An organization’s most complex challenges can be learned from employees – and what they’re not saying. In the second of a three-part blog series, management consultant Guillaume Pajoet shares how to glean insight from employee interviews.
When we interview employees, we want to know what may be holding back them, or their company, from achieving breakthrough results. And although every group we meet with is unique, there is one common, troubling thing we hear all too often.
Most people complain about their managers. But when it comes to articulating the company’s vision, employees are consistently silent. So when interviewing for what we call the “reveal” phase, we often ask questions like this:
What are you paid to do? It’s a simple question. But it rarely elicits a simple answer. People understand what they do in terms of the tasks they perform. They have to produce a certain number of widgets per month, for instance. But they are very bad at explaining what they are responsible for, what the company expects from them, and where they fit into the organization as a whole. Top-line managers often understand this aspect of their jobs. But we find that far too few workers do.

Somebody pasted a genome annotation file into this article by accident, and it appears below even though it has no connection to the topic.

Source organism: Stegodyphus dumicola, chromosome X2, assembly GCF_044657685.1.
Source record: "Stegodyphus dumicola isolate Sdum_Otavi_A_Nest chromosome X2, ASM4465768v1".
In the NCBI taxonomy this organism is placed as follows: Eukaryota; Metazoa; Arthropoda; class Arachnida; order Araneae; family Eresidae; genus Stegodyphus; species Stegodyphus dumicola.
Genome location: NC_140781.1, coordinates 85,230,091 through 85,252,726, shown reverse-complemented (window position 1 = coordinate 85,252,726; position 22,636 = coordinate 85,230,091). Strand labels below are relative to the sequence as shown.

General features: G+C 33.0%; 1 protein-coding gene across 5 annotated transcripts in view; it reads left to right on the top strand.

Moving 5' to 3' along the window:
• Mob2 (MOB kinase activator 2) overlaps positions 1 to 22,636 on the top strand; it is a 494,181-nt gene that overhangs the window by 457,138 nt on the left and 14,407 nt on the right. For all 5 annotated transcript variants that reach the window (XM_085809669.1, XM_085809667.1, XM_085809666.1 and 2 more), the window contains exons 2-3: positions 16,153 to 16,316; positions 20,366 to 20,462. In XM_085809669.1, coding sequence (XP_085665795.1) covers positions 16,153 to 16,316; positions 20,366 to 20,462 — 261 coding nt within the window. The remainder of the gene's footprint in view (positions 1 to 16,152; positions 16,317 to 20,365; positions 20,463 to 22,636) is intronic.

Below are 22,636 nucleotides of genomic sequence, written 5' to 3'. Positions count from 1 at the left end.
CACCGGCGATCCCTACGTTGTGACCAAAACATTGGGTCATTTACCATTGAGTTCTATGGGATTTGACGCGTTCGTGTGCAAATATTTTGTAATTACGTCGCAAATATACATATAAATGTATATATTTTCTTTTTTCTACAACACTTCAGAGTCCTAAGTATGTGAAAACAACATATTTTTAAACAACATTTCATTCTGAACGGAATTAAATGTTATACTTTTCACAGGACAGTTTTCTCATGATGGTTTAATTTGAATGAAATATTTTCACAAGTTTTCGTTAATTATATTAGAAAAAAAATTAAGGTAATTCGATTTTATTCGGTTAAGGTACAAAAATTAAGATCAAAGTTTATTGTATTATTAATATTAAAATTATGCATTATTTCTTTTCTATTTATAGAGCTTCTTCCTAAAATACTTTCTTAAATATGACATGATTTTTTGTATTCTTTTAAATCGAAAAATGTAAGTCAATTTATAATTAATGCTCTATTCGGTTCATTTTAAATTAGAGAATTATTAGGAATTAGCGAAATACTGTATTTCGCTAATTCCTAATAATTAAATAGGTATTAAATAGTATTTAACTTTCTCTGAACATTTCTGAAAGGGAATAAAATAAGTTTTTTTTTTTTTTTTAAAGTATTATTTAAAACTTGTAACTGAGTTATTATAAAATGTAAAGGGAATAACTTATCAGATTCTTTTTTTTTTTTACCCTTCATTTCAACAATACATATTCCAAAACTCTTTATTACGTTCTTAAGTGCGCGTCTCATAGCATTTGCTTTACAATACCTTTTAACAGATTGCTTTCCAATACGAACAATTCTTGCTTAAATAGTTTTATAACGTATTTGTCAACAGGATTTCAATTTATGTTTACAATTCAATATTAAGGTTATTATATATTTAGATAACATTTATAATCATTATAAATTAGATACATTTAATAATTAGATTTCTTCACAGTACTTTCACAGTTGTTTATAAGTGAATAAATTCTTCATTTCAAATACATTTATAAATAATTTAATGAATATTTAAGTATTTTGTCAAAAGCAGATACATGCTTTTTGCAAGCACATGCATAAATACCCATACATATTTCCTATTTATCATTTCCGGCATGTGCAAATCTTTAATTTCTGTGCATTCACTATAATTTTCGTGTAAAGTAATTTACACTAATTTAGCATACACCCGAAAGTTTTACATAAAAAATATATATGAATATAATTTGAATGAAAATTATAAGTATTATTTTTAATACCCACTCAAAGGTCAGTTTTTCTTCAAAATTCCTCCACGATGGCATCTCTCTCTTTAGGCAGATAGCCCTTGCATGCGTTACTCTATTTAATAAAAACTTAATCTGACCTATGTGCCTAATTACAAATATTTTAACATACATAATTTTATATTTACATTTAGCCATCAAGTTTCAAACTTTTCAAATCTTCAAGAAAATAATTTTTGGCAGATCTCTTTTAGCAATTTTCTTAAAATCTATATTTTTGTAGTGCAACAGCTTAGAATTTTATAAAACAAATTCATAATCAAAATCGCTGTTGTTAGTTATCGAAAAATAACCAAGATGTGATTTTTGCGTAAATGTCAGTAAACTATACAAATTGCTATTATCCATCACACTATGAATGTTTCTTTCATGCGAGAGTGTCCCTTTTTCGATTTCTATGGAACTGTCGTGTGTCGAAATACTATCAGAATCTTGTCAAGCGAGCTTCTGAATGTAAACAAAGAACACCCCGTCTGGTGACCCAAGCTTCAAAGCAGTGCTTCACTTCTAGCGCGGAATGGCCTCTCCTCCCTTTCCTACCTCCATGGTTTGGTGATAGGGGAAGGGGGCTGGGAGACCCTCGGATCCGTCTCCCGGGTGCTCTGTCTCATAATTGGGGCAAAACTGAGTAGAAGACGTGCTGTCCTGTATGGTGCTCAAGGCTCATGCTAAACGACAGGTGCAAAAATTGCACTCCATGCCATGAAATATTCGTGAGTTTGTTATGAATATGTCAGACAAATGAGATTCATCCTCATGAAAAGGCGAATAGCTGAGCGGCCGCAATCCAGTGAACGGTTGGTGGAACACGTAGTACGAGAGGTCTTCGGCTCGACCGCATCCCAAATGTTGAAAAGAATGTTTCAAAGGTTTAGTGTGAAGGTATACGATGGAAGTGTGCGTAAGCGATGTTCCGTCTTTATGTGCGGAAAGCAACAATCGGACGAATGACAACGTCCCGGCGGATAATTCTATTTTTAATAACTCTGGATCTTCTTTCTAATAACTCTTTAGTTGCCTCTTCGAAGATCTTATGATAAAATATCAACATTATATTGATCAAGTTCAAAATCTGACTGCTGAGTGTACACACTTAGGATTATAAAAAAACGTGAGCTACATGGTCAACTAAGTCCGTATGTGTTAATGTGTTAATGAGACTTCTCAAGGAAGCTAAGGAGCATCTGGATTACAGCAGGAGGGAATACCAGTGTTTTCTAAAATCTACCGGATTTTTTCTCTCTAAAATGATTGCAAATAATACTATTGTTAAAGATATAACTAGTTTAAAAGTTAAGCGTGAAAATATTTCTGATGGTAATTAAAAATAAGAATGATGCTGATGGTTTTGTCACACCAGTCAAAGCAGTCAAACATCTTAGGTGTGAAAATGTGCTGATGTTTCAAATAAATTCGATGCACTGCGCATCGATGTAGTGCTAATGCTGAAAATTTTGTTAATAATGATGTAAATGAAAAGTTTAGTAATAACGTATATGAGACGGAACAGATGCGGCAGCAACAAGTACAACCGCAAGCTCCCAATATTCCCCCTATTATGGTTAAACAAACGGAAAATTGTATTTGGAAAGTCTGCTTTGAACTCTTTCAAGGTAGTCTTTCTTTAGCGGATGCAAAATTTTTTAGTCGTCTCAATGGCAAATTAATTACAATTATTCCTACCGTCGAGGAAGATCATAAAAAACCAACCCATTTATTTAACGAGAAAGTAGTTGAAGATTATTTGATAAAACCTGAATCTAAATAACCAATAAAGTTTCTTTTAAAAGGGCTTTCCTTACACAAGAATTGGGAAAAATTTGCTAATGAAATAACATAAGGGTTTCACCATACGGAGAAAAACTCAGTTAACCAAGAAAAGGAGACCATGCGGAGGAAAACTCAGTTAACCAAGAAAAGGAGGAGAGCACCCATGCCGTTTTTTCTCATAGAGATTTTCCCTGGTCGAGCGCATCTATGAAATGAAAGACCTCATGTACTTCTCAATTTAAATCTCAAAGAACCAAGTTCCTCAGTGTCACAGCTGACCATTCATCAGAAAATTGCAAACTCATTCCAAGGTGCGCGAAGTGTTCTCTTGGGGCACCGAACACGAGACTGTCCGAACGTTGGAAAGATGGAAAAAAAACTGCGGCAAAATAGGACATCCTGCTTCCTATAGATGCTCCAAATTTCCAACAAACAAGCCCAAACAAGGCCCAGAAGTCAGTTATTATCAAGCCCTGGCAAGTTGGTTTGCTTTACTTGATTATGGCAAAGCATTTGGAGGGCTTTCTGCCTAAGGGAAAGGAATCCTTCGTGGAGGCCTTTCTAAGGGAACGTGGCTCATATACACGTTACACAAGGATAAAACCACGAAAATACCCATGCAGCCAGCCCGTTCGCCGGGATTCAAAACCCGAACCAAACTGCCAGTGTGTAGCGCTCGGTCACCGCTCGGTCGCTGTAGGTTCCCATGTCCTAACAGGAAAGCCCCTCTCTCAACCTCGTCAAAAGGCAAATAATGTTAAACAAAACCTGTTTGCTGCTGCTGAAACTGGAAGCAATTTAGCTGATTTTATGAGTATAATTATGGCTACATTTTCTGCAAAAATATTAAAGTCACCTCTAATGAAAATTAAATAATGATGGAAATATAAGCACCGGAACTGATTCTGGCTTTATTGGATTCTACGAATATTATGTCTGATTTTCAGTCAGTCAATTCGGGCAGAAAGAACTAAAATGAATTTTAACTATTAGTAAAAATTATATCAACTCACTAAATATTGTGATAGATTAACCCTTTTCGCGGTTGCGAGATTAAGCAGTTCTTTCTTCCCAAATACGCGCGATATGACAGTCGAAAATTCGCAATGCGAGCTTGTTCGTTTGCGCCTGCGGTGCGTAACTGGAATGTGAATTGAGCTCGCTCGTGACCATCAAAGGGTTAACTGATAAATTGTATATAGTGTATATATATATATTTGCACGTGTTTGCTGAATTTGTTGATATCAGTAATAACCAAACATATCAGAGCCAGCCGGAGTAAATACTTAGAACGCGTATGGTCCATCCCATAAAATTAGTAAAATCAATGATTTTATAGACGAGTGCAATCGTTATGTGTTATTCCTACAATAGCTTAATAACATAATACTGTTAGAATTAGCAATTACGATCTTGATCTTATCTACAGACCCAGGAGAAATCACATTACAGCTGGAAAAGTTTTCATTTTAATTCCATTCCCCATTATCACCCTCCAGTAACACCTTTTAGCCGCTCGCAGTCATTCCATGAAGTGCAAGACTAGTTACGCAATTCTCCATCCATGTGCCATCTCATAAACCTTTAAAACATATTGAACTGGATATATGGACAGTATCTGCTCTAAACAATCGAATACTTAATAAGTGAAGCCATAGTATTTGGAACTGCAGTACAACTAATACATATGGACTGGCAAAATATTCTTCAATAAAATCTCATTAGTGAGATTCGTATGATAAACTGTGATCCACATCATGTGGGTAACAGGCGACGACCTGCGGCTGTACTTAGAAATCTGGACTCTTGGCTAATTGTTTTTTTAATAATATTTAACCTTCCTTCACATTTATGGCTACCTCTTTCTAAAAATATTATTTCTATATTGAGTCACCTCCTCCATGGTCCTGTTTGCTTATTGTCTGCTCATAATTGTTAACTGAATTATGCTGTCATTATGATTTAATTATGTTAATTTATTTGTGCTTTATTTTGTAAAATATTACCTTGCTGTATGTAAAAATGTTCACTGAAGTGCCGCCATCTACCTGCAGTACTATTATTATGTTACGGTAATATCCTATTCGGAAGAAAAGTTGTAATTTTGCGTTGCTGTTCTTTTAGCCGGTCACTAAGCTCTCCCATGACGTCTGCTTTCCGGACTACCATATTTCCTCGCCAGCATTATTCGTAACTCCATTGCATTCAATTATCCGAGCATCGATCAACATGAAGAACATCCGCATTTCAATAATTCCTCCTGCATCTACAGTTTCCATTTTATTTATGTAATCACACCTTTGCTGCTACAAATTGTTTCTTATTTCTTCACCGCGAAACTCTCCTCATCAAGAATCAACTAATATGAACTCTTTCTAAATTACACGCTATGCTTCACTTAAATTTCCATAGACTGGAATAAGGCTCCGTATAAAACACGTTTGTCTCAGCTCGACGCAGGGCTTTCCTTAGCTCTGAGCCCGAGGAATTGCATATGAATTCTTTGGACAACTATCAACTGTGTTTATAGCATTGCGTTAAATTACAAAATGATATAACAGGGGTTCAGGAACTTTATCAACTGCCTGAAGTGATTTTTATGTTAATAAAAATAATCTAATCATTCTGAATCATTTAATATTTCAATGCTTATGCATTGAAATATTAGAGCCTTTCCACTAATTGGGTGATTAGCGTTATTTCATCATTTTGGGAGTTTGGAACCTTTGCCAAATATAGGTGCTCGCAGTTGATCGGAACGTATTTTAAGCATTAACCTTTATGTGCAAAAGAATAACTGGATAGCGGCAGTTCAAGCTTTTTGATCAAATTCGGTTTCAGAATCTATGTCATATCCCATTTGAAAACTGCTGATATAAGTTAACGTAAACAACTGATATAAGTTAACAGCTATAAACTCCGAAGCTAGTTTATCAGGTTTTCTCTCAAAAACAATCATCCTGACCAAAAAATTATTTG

What are the reasons the company is successful? Again, this question usually stumps employees, who have trouble pinpointing the source of their company’s success beyond a popular product line.
And which of those reasons are linked to what you do specifically? Not only do they have trouble explaining what makes their company successful, but they are also unsure of how they fit into that equation. This matters. A lot. Because work needs to matter to the workers. Unless you want a workforce that just mindlessly churns widgets out every month, you need to create an environment where workers care about what they do. And workers can’t care if they don’t understand why the widgets they make will make a difference to everyone around them and to the company as a whole.
How can you articulate to your employees the nuts and bolts of your company’s vision and their role in it?